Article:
Bispecific antibodies include cross-linked or “heteroconjugate” antibodies. For example, one of the antibodies in the heteroconjugate can be coupled to avidin, the other to biotin. Such antibodies have, for example, been proposed to target immune system cells to unwanted cells (U.S. Pat. No. 4,676,980), and for treatment of HIV infection (WO 91/00360, WO 92/200373, and EP 03089). Heteroconjugate antibodies may be made using any convenient cross-linking methods. Suitable cross-linking agents are well known in the art, and are disclosed, for example, in U.S. Pat. No. 4,676,980, along with a number of cross-linking techniques.

Techniques for generating bispecific antibodies from antibody fragments have also been described in the literature. For example, bispecific antibodies can be prepared using chemical linkage. Brennan et al., Science, 229: 81 (1985) describe a procedure wherein intact antibodies are proteolytically cleaved to generate F(ab′)2 fragments. These fragments are reduced in the presence of the dithiol complexing agent sodium arsenite to stabilize vicinal dithiols and prevent intermolecular disulfide formation. The Fab′ fragments generated are then converted to thionitrobenzoate (TNB) derivatives. One of the Fab′-TNB derivatives is then reconverted to the Fab′-thiol by reduction with mercaptoethylamine and is mixed with an equimolar amount of the other Fab′-TNB derivative to form the bispecific antibody. The bispecific antibodies produced can be used as agents for the selective immobilization of enzymes.

Additionally, Fab′-SH fragments can be directly recovered from E. coli and chemically coupled to form bispecific antibodies (Shalaby et al., J. Exp. Med., 175: 217-225 (1992)).

Various techniques for making and isolating bispecific antibody fragments directly from recombinant cell culture have also been described. For example, bispecific antibodies have been produced using leucine zippers (Kostelny et al., J. Immunol., 148: 1547-1553 (1992)). The leucine zipper peptides from the Fos and Jun proteins are linked to the Fab′ portions of two different antibodies by gene fusion. The antibody homodimers are reduced at the hinge region to form monomers and then re-oxidized to form the antibody heterodimers. This method can also be utilized for the production of antibody homodimers. The “diabody” technology described by Hollinger et al., Proc. Natl. Acad. Sci. USA, 90: 6444-6448 (1993) has provided an alternative mechanism for making bispecific antibody fragments. The fragments comprise a heavy-chain variable domain (VH) connected to a light-chain variable domain (VL) by a linker that is too short to allow pairing between the two domains on the same chain. Accordingly, the VH and VL domains of one fragment are forced to pair with the complementary VL and VH domains of another fragment, thereby forming two antigen-binding sites. Another strategy for making bispecific antibody fragments by the use of single-chain Fv (sFv) dimers has also been reported (Gruber et al., J. Immunol., 152: 5368 (1994)).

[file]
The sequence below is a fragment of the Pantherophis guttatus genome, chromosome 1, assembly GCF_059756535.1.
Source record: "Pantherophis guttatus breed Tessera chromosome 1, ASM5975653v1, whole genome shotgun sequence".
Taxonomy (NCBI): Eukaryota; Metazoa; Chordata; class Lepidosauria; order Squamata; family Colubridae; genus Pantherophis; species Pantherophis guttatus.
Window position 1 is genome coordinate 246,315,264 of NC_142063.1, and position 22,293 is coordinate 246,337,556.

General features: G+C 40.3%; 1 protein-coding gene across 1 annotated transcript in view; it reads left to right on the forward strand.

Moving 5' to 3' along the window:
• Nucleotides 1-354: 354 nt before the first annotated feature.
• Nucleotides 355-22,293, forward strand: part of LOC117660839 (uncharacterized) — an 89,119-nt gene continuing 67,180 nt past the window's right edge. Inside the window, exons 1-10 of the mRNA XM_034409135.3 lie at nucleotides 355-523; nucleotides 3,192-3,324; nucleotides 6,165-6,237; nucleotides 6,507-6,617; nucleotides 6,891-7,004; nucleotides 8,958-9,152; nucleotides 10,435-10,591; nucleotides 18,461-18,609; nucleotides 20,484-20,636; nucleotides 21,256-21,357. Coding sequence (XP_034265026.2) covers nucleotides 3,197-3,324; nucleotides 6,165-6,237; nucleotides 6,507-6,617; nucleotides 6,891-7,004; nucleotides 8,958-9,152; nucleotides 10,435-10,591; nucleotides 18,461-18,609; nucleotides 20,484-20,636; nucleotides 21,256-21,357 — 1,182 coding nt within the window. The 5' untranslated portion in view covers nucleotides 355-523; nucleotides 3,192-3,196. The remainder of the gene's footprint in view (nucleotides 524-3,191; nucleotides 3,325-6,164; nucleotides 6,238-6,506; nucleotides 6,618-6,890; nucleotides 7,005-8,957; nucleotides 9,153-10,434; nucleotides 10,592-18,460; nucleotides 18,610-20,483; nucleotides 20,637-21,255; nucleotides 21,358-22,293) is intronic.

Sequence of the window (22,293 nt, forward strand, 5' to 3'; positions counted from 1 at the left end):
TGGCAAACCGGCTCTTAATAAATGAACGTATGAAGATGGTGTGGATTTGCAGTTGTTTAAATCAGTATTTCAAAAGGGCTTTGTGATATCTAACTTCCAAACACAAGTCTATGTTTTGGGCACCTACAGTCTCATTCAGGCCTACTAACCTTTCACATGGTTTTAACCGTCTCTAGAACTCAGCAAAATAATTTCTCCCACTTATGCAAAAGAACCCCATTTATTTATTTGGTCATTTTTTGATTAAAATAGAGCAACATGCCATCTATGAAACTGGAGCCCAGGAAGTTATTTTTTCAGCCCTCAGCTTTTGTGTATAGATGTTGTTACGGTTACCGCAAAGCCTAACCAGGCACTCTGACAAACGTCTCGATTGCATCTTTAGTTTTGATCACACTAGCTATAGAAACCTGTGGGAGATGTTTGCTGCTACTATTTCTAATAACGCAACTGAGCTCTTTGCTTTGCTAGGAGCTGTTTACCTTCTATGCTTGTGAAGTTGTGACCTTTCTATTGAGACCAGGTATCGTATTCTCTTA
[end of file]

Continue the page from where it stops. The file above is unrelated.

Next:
Antibodies with more than two valencies are contemplated. For example, trispecific antibodies can be prepared (Tutt et al., J. Immunol., 147: 60 (1991)).

Nucleic acid molecules encoding polypeptide variants are prepared by a variety of methods known in the art. These methods include, but are not limited to, isolation from a natural source (in the case of naturally occurring amino acid sequence variants) or preparation by oligonucleotide-mediated (or site-directed) mutagenesis, PCR mutagenesis, or cassette mutagenesis of an earlier prepared variant or a non-variant version of the polypeptide.

It may be desirable to modify the antibody of the invention with respect to effector function, e.g., so as to enhance Fe receptor binding. This may be achieved by introducing one or more amino acid substitutions into an Fc region of the antibody. Alternatively or additionally, cysteine residue(s) may be introduced in the Fc region, thereby allowing interchain disulfide bond formation in this region.